Yet, somehow they still have some impact.  We thought we were going to see the teachers’ blockade the bridges today.  But, the police were in force on every bridge, so it didn’t happen.  The social movements may think that Evo is their friend, but no longer quite one of them on many issues, and Gonzalo was articulate on how much Evo had isolated Bolivia from most of the rest of the world and that even the new referenda might isolate them further.  Nonetheless, Evo is still one of them sufficiently that he is not going to use state power to crush social movements and their tactics during the next couple of years he is in power.

Both said almost identically, they were not seeking the responsibility, but when I said to Oscar, there is still no way “not to answer the call,” both also understood that was true.  Everyone agreed that the society was in a state of change, and more change was coming, though both were less optimistic about what that might mean compared to the experience of the past.


police mass to stop the teachers bloqueo planned for the bridge


Fighting Everywhere over Drinking Water

6 de mayo Organizing CommitteeSan Pedro Sula It has rained three straight days virtually non-stop in San Pedro Sula. Water is standing on many streets in huge ponds in the colonias, as cars, bikes, and pedestrians try to navigate the deep ruts for a path home or to work. Unfortunately the situation is literally “water, water everywhere, but not a drop to drink!”

Meeting with an organizing committee during the rainstorm on Sunday in Colonia 6 de Mayo, the issue they repeated over and over was their frustration at having no potable water in their sector of the barrio. Early settlers had dug a few wells, but these were closed and for 15 years families that now added up to over 1000 people had been vainly pleading with the municipality to provide potable water. The river was not that far away, perhaps 10 kilometers, but unfiltered and therefore undrinkable. Within a few blocks were huge pipes fenced in behind a sign saying Agua San Pedro, but still no water for Col. 6 de Mayo, which meant buying water litre after liter at what residents said were escalating prices as well. If they could drink promises, they would be more than full, but that is all they had been served. After animated discussion around the table with ACORN Honduras – San Pedro Sula head organizer, Luis Martinez, an agreement was finally reached on a strategy and tactics. A grand reunion or meeting was planned for the 6th of March to mobilize all of the residents, circulate petitions of support, and force the officials to attend to finally commit to a plan. If that did not work, then in the next steps, people were committed to “go all Cairo” on the authorities.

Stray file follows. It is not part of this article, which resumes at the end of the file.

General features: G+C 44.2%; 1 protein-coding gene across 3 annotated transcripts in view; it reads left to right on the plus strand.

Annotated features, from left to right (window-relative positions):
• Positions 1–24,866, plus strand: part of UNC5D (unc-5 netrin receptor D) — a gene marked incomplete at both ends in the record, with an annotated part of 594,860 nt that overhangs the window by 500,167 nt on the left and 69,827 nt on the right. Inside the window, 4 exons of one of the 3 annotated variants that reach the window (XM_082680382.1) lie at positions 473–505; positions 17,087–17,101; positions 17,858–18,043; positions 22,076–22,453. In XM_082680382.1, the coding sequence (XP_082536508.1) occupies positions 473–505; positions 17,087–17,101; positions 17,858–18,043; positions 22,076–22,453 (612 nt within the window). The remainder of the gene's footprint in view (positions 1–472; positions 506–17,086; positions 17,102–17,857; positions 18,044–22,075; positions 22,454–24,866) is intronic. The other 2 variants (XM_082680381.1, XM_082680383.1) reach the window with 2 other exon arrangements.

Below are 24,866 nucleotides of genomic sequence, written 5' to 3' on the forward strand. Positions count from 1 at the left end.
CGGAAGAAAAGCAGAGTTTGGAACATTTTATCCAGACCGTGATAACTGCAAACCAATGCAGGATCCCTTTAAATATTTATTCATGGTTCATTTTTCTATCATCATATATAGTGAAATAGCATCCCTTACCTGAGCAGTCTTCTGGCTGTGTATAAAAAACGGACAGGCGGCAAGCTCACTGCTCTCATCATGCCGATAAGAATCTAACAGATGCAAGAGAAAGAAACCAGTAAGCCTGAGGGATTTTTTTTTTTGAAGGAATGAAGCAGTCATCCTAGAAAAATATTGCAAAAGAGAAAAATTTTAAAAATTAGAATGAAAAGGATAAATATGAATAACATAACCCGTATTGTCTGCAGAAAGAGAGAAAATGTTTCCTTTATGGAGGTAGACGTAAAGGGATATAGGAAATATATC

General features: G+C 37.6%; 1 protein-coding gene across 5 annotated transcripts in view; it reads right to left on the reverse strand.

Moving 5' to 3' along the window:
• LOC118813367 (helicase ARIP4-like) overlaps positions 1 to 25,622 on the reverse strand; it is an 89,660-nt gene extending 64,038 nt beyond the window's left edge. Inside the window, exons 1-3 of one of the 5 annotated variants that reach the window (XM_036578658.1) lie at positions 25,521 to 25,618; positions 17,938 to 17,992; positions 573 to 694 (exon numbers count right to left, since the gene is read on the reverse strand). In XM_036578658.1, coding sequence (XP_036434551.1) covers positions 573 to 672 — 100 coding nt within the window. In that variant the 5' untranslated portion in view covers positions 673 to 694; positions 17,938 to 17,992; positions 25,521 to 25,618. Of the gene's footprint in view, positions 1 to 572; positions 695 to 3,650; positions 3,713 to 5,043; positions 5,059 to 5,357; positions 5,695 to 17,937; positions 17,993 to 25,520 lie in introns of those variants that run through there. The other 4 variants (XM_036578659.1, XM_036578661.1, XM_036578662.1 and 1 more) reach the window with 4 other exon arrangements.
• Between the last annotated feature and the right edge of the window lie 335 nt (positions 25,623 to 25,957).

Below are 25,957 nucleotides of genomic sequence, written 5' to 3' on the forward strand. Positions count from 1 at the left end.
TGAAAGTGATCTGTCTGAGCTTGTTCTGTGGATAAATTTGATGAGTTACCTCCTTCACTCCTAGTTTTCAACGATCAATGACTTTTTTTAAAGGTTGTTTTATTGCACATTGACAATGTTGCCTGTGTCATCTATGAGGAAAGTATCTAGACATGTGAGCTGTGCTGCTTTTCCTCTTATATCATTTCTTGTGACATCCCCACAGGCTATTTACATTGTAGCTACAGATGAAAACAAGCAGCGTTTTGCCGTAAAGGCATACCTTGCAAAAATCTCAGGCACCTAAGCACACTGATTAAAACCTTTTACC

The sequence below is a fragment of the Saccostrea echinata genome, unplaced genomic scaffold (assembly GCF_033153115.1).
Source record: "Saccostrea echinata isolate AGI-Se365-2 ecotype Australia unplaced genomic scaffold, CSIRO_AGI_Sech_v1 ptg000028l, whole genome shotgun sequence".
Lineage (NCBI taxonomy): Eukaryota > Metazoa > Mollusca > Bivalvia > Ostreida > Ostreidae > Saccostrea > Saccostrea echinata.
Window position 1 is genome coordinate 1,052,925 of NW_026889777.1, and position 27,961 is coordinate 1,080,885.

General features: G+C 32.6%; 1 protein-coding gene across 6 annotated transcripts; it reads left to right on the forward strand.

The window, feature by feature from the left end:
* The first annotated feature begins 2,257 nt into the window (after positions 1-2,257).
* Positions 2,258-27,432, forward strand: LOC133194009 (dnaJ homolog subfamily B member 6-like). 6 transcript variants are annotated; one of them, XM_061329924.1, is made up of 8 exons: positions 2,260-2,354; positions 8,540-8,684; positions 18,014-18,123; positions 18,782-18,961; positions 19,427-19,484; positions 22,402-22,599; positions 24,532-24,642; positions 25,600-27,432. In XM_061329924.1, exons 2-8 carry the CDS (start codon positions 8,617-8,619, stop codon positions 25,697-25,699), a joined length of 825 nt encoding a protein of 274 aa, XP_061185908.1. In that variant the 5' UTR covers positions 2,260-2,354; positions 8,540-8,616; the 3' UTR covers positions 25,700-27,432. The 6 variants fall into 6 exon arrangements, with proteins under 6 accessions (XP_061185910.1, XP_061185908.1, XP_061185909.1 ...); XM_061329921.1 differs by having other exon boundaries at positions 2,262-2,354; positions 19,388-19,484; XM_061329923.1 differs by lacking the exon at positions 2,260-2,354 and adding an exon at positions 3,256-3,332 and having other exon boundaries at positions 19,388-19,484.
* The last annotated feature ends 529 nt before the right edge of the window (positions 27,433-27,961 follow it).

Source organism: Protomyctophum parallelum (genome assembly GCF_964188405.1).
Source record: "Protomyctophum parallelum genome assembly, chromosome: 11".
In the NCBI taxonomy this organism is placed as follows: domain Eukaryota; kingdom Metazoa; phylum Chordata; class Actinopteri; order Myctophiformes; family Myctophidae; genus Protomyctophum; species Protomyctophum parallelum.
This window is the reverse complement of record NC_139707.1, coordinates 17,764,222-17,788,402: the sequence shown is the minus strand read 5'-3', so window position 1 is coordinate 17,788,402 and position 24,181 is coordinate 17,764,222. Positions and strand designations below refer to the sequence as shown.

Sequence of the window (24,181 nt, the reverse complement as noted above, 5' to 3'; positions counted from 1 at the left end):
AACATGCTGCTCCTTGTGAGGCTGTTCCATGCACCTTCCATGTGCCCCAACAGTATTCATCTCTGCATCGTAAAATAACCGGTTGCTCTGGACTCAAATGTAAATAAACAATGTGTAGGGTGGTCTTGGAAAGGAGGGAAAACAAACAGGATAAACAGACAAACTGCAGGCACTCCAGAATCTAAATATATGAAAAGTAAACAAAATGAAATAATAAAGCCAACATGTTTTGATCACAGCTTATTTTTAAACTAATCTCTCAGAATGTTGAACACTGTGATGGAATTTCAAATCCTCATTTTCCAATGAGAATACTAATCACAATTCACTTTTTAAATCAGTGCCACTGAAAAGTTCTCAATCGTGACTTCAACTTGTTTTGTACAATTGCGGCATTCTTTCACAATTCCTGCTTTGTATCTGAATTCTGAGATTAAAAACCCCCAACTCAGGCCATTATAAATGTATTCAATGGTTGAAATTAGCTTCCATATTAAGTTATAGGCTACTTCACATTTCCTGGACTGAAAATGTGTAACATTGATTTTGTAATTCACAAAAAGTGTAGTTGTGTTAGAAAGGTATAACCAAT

In some ways this discussion was not a surprise. In the leadership meeting the day before in San Pedro Sula, delegates from the ACORN Honduras chapters in Cholomo had also talked constantly about water, and it had nothing to do with the pouring rain, but the efforts by the Mayor of Cholomo to privatize the water with an outside company and the rising rates people were already paying. There the details were not transparent yet on the exact name of the company, its scope, and its relationship to the powers that be in Cholomo. The only thing the leaders knew for certain was that the project was being pushed and financed by the Inter-American Development Bank, an arm of the United States based in Washington, D.C. Given ACORN Peru’s many years of fights against privatization with our companeros in FENTAP, the water workers’ union of Peru, this was a battle where we knew the field and many of the combatants. Unfortunately we did not know whether or not we were too late, and the endless rain might prevent another meeting to get the details on this trip.

Fortunately, Luis has recruited his own “intern army,” as I call it with four volunteers from the University helping him and another couple of his companeros committed to lending their hands, cars, and anything else to make the organizing work. The core capacity and leadership is coming together in San Pedro Sula for Honduras ACORN, and it will take more than a lot of rain to stop the members from organizing aggressively to win their basic needs. Water is at the top of the list for us in the colonias.